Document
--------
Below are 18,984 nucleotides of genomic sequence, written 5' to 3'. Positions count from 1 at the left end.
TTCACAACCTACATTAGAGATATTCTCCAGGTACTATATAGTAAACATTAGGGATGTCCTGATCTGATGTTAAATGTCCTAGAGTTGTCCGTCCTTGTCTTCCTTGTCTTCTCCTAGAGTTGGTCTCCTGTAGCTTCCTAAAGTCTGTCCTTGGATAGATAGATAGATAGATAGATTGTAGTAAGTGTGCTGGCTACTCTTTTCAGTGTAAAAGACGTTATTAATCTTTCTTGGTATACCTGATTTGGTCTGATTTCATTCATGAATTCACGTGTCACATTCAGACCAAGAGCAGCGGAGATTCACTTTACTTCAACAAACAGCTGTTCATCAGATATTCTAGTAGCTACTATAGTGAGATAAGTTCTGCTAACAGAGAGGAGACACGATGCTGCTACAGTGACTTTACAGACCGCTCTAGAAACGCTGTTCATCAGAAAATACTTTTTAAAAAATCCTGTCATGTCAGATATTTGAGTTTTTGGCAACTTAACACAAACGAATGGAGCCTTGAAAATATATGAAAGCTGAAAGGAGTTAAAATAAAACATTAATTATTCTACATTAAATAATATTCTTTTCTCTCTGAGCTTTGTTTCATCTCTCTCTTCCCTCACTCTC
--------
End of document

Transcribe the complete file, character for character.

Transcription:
Below are 18,984 nucleotides of genomic sequence, written 5' to 3'. Positions count from 1 at the left end.
TTCACAACCTACATTAGAGATATTCTCCAGGTACTATATAGTAAACATTAGGGATGTCCTGATCTGATGTTAAATGTCCTAGAGTTGTCCGTCCTTGTCTTCCTTGTCTTCTCCTAGAGTTGGTCTCCTGTAGCTTCCTAAAGTCTGTCCTTGGATAGATAGATAGATAGATAGATTGTAGTAAGTGTGCTGGCTACTCTTTTCAGTGTAAAAGACGTTATTAATCTTTCTTGGTATACCTGATTTGGTCTGATTTCATTCATGAATTCACGTGTCACATTCAGACCAAGAGCAGCGGAGATTCACTTTACTTCAACAAACAGCTGTTCATCAGATATTCTAGTAGCTACTATAGTGAGATAAGTTCTGCTAACAGAGAGGAGACACGATGCTGCTACAGTGACTTTACAGACCGCTCTAGAAACGCTGTTCATCAGAAAATACTTTTTAAAAAATCCTGTCATGTCAGATATTTGAGTTTTTGGCAACTTAACACAAACGAATGGAGCCTTGAAAATATATGAAAGCTGAAAGGAGTTAAAATAAAACATTAATTATTCTACATTAAATAATATTCTTTTCTCTCTGAGCTTTGTTTCATCTCTCTCTTCCCTCACTCTC